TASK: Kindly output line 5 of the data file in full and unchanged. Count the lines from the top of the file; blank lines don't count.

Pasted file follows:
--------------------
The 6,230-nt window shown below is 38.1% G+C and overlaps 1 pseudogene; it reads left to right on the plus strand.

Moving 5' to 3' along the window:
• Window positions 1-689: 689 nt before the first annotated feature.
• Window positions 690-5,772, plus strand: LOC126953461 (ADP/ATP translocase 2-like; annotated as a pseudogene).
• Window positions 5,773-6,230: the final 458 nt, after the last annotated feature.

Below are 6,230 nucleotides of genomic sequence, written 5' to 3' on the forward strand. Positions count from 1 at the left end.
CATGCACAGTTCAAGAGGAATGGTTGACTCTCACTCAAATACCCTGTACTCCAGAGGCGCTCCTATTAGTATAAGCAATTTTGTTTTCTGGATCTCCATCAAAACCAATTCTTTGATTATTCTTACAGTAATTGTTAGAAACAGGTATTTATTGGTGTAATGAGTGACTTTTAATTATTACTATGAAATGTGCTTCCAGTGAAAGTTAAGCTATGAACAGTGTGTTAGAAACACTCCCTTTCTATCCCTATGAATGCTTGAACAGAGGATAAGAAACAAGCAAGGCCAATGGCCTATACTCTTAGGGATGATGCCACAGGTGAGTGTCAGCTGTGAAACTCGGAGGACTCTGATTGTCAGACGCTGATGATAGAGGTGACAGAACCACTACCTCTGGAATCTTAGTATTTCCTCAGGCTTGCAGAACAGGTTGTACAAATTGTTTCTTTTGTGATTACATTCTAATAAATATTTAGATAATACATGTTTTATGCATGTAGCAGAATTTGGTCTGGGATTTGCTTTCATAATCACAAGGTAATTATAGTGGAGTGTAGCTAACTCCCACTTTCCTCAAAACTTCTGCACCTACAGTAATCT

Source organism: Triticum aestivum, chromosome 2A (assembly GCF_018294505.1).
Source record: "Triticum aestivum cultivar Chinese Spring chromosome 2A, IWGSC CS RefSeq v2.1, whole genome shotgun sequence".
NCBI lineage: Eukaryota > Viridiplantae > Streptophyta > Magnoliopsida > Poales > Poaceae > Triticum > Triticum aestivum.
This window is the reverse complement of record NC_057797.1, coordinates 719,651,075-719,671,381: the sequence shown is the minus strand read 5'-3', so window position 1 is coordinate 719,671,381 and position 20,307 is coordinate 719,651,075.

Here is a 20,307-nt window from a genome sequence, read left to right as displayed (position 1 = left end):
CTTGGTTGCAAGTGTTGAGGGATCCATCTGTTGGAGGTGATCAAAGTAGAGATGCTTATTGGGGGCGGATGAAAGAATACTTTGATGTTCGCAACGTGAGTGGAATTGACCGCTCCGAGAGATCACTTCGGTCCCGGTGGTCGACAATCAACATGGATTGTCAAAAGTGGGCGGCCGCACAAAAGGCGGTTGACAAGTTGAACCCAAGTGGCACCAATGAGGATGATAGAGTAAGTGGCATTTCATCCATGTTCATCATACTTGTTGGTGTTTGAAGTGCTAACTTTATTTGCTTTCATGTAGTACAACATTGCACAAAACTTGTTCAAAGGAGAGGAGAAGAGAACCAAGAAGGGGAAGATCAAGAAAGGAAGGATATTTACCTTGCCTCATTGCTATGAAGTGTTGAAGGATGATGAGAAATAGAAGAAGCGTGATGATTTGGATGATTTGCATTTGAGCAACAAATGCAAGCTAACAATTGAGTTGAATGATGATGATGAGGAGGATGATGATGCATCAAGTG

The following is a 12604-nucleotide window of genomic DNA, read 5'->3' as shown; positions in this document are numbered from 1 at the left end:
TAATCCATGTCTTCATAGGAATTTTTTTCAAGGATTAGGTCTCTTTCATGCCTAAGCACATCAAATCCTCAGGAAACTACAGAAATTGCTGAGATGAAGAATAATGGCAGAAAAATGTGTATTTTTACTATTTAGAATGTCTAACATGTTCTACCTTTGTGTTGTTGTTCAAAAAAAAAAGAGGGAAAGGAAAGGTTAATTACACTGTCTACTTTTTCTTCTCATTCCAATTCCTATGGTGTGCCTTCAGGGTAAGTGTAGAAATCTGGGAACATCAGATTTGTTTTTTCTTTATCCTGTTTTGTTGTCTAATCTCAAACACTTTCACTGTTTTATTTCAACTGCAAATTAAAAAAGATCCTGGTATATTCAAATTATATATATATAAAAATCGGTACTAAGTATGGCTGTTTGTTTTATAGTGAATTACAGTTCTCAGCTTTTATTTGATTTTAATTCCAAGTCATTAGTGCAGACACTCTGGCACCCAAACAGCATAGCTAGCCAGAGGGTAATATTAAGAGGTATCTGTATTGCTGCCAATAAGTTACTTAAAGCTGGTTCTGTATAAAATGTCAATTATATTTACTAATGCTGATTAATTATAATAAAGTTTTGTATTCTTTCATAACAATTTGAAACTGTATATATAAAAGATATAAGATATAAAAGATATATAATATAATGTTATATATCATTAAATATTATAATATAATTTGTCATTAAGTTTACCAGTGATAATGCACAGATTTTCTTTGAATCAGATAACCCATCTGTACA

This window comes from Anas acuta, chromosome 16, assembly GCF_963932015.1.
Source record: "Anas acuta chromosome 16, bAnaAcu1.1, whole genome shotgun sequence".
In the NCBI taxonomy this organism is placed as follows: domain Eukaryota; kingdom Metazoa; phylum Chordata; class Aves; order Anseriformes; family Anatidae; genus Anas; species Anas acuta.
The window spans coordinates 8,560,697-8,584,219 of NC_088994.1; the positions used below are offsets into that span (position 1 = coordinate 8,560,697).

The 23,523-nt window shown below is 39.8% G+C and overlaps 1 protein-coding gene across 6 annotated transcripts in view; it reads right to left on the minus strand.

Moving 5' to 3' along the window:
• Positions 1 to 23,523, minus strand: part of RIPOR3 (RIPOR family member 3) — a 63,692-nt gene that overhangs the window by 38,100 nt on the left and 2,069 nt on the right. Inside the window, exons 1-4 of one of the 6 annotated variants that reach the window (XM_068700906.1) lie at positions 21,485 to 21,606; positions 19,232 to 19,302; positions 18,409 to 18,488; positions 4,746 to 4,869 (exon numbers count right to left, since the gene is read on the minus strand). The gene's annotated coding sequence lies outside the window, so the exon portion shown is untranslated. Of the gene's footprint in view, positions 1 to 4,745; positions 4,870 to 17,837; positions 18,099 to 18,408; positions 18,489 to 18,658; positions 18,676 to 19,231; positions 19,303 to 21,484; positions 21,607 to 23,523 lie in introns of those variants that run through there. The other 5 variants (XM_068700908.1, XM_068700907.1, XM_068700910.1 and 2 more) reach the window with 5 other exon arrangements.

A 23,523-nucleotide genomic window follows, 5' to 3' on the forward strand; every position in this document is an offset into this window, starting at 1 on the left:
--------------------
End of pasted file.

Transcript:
• Window positions 5,773-6,230: the final 458 nt, after the last annotated feature.